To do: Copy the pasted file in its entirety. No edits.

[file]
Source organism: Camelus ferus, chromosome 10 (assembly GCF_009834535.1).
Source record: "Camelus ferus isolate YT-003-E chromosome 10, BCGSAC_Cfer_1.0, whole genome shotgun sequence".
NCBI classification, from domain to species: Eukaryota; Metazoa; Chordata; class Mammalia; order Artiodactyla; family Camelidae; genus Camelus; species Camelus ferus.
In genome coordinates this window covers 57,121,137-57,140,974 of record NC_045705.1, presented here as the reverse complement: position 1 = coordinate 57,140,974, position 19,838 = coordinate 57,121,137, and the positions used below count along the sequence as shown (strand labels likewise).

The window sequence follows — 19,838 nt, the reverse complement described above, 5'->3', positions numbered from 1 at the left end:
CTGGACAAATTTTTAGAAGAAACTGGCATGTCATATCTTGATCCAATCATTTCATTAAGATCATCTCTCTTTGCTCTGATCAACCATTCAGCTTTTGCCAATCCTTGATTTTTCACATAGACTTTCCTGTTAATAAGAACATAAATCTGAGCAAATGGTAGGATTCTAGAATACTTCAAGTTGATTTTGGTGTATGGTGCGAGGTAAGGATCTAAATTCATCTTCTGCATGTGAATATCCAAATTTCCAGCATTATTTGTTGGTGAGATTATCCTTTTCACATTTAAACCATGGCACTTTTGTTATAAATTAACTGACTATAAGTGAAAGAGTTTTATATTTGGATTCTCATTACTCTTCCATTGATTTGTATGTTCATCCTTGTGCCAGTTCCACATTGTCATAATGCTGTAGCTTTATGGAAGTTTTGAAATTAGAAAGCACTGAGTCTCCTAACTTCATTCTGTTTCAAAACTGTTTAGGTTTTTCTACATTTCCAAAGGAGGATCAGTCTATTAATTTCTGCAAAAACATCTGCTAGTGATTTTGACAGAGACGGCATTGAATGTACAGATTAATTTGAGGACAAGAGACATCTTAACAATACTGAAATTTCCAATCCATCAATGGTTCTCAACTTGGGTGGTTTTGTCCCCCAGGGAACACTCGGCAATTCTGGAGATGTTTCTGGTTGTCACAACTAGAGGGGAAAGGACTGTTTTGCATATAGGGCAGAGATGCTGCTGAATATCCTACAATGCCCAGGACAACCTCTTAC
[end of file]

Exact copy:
Source organism: Camelus ferus, chromosome 10 (assembly GCF_009834535.1).
Source record: "Camelus ferus isolate YT-003-E chromosome 10, BCGSAC_Cfer_1.0, whole genome shotgun sequence".
NCBI classification, from domain to species: Eukaryota; Metazoa; Chordata; class Mammalia; order Artiodactyla; family Camelidae; genus Camelus; species Camelus ferus.
In genome coordinates this window covers 57,121,137-57,140,974 of record NC_045705.1, presented here as the reverse complement: position 1 = coordinate 57,140,974, position 19,838 = coordinate 57,121,137, and the positions used below count along the sequence as shown (strand labels likewise).

The window sequence follows — 19,838 nt, the reverse complement described above, 5'->3', positions numbered from 1 at the left end:
CTGGACAAATTTTTAGAAGAAACTGGCATGTCATATCTTGATCCAATCATTTCATTAAGATCATCTCTCTTTGCTCTGATCAACCATTCAGCTTTTGCCAATCCTTGATTTTTCACATAGACTTTCCTGTTAATAAGAACATAAATCTGAGCAAATGGTAGGATTCTAGAATACTTCAAGTTGATTTTGGTGTATGGTGCGAGGTAAGGATCTAAATTCATCTTCTGCATGTGAATATCCAAATTTCCAGCATTATTTGTTGGTGAGATTATCCTTTTCACATTTAAACCATGGCACTTTTGTTATAAATTAACTGACTATAAGTGAAAGAGTTTTATATTTGGATTCTCATTACTCTTCCATTGATTTGTATGTTCATCCTTGTGCCAGTTCCACATTGTCATAATGCTGTAGCTTTATGGAAGTTTTGAAATTAGAAAGCACTGAGTCTCCTAACTTCATTCTGTTTCAAAACTGTTTAGGTTTTTCTACATTTCCAAAGGAGGATCAGTCTATTAATTTCTGCAAAAACATCTGCTAGTGATTTTGACAGAGACGGCATTGAATGTACAGATTAATTTGAGGACAAGAGACATCTTAACAATACTGAAATTTCCAATCCATCAATGGTTCTCAACTTGGGTGGTTTTGTCCCCCAGGGAACACTCGGCAATTCTGGAGATGTTTCTGGTTGTCACAACTAGAGGGGAAAGGACTGTTTTGCATATAGGGCAGAGATGCTGCTGAATATCCTACAATGCCCAGGACAACCTCTTAC